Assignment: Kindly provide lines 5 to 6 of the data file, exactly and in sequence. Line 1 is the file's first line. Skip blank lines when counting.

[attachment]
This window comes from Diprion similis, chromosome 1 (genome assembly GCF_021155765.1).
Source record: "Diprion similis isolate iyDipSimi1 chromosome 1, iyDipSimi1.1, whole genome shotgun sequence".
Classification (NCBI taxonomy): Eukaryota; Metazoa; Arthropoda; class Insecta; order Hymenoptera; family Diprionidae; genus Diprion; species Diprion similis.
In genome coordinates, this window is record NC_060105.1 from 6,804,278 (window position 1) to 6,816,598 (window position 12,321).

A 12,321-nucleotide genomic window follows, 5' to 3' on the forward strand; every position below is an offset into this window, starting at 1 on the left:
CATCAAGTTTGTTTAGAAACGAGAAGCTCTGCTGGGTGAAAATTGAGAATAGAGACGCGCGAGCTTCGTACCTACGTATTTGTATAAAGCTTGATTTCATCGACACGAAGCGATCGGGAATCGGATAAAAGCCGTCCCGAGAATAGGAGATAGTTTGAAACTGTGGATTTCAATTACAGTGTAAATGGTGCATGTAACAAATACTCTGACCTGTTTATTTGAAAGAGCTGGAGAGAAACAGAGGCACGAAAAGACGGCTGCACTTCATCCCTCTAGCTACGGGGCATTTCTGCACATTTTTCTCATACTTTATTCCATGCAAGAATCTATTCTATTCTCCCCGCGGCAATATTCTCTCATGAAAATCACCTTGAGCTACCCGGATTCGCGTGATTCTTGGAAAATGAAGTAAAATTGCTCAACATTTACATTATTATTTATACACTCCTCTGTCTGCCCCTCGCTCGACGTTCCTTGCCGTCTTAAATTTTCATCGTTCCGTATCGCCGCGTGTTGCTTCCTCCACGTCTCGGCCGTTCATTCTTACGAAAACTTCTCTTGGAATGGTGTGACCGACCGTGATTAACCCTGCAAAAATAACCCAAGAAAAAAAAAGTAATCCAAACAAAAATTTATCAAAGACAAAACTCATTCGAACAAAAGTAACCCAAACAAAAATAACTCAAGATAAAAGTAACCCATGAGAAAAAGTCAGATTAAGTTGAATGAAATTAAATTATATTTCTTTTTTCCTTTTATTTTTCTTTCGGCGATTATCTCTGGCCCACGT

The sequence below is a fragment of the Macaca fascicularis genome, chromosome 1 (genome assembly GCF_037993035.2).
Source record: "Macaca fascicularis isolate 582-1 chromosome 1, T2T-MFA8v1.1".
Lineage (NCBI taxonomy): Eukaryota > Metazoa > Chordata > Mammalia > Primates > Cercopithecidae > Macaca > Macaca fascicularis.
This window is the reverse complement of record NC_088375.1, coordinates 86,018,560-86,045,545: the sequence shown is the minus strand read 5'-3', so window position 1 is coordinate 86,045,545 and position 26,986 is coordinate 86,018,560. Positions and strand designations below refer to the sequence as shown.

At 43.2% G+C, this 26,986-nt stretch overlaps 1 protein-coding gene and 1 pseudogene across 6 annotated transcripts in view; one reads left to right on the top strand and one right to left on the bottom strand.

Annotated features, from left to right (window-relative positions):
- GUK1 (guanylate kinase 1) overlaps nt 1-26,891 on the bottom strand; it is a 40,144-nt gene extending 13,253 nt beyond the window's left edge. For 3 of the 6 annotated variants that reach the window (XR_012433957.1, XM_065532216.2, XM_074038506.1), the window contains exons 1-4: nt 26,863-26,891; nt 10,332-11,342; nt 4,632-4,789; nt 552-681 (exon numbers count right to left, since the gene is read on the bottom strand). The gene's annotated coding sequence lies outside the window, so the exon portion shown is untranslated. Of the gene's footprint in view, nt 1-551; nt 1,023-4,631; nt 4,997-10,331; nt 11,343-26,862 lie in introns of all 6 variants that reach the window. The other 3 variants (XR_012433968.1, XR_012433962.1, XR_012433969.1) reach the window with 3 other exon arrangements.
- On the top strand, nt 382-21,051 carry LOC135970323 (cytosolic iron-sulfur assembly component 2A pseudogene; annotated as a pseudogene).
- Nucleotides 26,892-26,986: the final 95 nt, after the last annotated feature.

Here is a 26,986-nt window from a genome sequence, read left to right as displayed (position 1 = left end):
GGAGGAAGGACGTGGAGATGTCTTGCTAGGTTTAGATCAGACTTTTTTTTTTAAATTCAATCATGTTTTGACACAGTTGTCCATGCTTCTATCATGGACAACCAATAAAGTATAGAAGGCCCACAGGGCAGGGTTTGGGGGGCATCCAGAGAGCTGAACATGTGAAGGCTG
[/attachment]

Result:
A 12,321-nucleotide genomic window follows, 5' to 3' on the forward strand; every position below is an offset into this window, starting at 1 on the left:
CATCAAGTTTGTTTAGAAACGAGAAGCTCTGCTGGGTGAAAATTGAGAATAGAGACGCGCGAGCTTCGTACCTACGTATTTGTATAAAGCTTGATTTCATCGACACGAAGCGATCGGGAATCGGATAAAAGCCGTCCCGAGAATAGGAGATAGTTTGAAACTGTGGATTTCAATTACAGTGTAAATGGTGCATGTAACAAATACTCTGACCTGTTTATTTGAAAGAGCTGGAGAGAAACAGAGGCACGAAAAGACGGCTGCACTTCATCCCTCTAGCTACGGGGCATTTCTGCACATTTTTCTCATACTTTATTCCATGCAAGAATCTATTCTATTCTCCCCGCGGCAATATTCTCTCATGAAAATCACCTTGAGCTACCCGGATTCGCGTGATTCTTGGAAAATGAAGTAAAATTGCTCAACATTTACATTATTATTTATACACTCCTCTGTCTGCCCCTCGCTCGACGTTCCTTGCCGTCTTAAATTTTCATCGTTCCGTATCGCCGCGTGTTGCTTCCTCCACGTCTCGGCCGTTCATTCTTACGAAAACTTCTCTTGGAATGGTGTGACCGACCGTGATTAACCCTGCAAAAATAACCCAAGAAAAAAAAAGTAATCCAAACAAAAATTTATCAAAGACAAAACTCATTCGAACAAAAGTAACCCAAACAAAAATAACTCAAGATAAAAGTAACCCATGAGAAAAAGTCAGATTAAGTTGAATGAAATTAAATTATATTTCTTTTTTCCTTTTATTTTTCTTTCGGCGATTATCTCTGGCCCACGT